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Migrating an Android App from Java to Kotlin

Josh Skeen

Now that Google has announced official support for Kotlin on Android, Kotlin is widely viewed as the first viable alternative to Java on Android.

If you haven’t yet heard of Kotlin, it’s a modern JVM language in use at companies like Pinterest, Trello, Square, Kickstarter and Google, to list just a few.

On Android, Kotlin enables a modern programming experience without requiring third-party workarounds that would exclude large percentages of users (Java 8 support on Android requires a minSdk of 24 which excludes 95% of devices) or that would introduce the risk of using Java 8 language features the Android toolchain doesn’t support.

My colleague David wrote a great introduction to Kotlin programming, and in this series, we’ll learn what Kotlin offers by migrating a 100% Java Android app to a 100% Kotlin Android app. In this first post, we’ll get our project configured to use Kotlin and run through converting our first file.

Starting the Migration

The project we’ll migrate is called StockWatcher. Given a ticker symbol, StockWatcher looks up the current stock price using a REST API. StockWatcher also includes many of the popular patterns and libraries you’re likely to find in a modern (2017) Android and Java app:

  • RxJava 2 for event propagation, background work scheduling, and data manipulation
  • Retrofit for networking
  • Data binding for generating view binding classes
  • Retrolambda to backport a subset of Java 8 features to Java 6, enabling support for older API levels
  • Dagger 2 for dependency injection
  • Gson for JSON parsing and serialization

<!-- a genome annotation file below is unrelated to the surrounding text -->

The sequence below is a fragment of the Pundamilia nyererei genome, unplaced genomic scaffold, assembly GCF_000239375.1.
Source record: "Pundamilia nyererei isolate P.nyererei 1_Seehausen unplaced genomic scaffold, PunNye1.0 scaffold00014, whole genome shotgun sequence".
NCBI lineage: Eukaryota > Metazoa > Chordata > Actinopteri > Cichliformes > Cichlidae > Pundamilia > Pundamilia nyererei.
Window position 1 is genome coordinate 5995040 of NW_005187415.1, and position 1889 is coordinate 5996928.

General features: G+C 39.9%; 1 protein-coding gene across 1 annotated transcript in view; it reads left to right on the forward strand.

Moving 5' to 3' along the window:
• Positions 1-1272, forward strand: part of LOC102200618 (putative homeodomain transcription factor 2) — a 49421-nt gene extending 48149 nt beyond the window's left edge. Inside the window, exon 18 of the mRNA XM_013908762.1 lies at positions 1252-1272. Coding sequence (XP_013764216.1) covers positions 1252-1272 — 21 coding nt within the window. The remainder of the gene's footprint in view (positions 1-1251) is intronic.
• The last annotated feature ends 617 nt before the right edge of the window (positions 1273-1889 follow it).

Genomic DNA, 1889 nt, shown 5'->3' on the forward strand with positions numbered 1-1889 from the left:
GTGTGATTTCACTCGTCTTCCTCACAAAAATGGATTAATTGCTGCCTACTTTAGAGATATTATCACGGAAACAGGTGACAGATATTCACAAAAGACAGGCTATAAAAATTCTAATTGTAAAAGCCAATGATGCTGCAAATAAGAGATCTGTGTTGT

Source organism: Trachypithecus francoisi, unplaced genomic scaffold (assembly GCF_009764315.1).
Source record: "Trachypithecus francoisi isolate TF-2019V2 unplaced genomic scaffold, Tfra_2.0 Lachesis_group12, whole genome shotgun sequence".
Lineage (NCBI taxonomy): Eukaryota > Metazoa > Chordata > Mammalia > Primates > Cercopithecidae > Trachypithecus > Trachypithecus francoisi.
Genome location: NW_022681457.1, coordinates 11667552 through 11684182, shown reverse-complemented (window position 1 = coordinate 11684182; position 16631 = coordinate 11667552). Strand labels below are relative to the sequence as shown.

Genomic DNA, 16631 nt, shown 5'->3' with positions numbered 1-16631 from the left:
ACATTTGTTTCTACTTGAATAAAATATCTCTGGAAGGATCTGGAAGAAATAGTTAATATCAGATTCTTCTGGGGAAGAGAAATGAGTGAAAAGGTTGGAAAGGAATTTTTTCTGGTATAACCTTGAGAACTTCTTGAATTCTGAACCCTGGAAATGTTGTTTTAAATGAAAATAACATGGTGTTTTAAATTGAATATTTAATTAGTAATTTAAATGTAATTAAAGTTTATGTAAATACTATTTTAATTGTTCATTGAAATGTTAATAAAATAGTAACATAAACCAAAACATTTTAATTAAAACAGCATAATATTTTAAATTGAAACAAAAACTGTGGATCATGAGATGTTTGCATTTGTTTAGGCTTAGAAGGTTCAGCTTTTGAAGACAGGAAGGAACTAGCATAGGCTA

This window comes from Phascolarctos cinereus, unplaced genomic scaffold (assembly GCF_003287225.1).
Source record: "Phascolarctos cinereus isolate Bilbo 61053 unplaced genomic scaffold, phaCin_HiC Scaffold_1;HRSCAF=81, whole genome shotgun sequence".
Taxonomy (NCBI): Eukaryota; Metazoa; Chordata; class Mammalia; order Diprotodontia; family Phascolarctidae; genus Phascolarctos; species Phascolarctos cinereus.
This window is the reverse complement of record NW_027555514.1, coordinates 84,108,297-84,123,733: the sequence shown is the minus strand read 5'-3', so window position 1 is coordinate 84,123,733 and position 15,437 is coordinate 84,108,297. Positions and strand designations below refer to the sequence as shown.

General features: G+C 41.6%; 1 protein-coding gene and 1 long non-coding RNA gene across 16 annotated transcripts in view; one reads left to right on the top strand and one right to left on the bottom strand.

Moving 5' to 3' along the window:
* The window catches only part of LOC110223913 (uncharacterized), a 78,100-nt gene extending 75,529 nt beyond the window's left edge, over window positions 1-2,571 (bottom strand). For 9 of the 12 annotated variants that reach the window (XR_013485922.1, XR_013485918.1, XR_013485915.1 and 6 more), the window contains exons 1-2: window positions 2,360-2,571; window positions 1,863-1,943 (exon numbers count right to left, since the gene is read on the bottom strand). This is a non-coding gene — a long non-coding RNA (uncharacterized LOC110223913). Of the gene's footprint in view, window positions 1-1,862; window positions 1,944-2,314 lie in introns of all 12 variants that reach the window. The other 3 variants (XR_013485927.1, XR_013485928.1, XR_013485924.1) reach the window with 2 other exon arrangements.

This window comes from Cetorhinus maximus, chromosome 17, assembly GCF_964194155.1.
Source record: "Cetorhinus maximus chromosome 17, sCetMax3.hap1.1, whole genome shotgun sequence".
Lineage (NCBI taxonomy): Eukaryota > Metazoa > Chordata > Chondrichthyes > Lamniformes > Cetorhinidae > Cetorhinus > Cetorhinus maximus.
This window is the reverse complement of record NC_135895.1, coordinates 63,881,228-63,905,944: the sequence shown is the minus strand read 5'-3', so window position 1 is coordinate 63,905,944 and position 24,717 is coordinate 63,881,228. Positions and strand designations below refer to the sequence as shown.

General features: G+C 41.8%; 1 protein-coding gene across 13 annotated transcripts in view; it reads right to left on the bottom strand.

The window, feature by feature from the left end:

• Timber for logging

By the way, I previously wrote about StockWatcher when I showed an RxJava 2 pattern for handling lifecycle configuration changes.

Kotlin IDE Plugin

To get started, we first need to add the Kotlin IDE plugin in Android Studio. To add it, select Android Studio > Preferences > Plugins > Install Jetbrains Plugin. Type in “kotlin” and click “Install”. Restart Android Studio before continuing; otherwise, it won’t have loaded your new Kotlin plugin!

Updating Gradle

Next up, we’ll update the project’s build.gradle to support Kotlin. Here’s what I changed to get Kotlin wired up in the legacy project:

build.gradle

buildscript {
+    ext.kotlin_version = '1.1.1'
+    ext.gradle_plugin_version = '2.3.0'
      repositories {
          jcenter()
      }
      dependencies {
-        classpath 'com.android.tools.build:gradle:2.3.0-beta3'
-        classpath 'me.tatarka:gradle-retrolambda:3.4.0'
-        // NOTE: Do not place your application dependencies here; they belong
-        // in the individual module build.gradle files
+        classpath "com.android.tools.build:gradle:$gradle_plugin_version"
+        classpath "org.jetbrains.kotlin:kotlin-gradle-plugin:$kotlin_version"
      }
  }

app/build.gradle

apply plugin: 'com.android.application'
-apply plugin: 'me.tatarka.retrolambda'
+apply plugin: 'kotlin-android'

 android {
     compileSdkVersion 25
     buildToolsVersion "25.0.2"
     defaultConfig {
         applicationId "com.bignerdranch.stockwatcher"
         minSdkVersion 19
     }
-    compileOptions {
-        sourceCompatibility JavaVersion.VERSION_1_8
-        targetCompatibility JavaVersion.VERSION_1_8
-    }
    dataBinding {
        enabled = true
    }
 }

 dependencies {
     compile fileTree(dir: 'libs', include: ['*.jar'])

     //support libraries
     compile 'com.android.support:appcompat-v7:25.1.0'
     compile 'com.android.support:design:25.1.0'
     //dependency injection
     compile 'com.google.dagger:dagger:2.8'
-    annotationProcessor 'com.google.dagger:dagger-compiler:2.8'
+    kapt 'com.google.dagger:dagger-compiler:2.8'
+    kapt "com.android.databinding:compiler:$gradle_plugin_version"
     provided 'org.glassfish:javax.annotation:10.0-b28'
     compile 'com.google.auto.factory:auto-factory:1.0-beta3'
-    //code generation
-    provided 'org.projectlombok:lombok:1.16.12'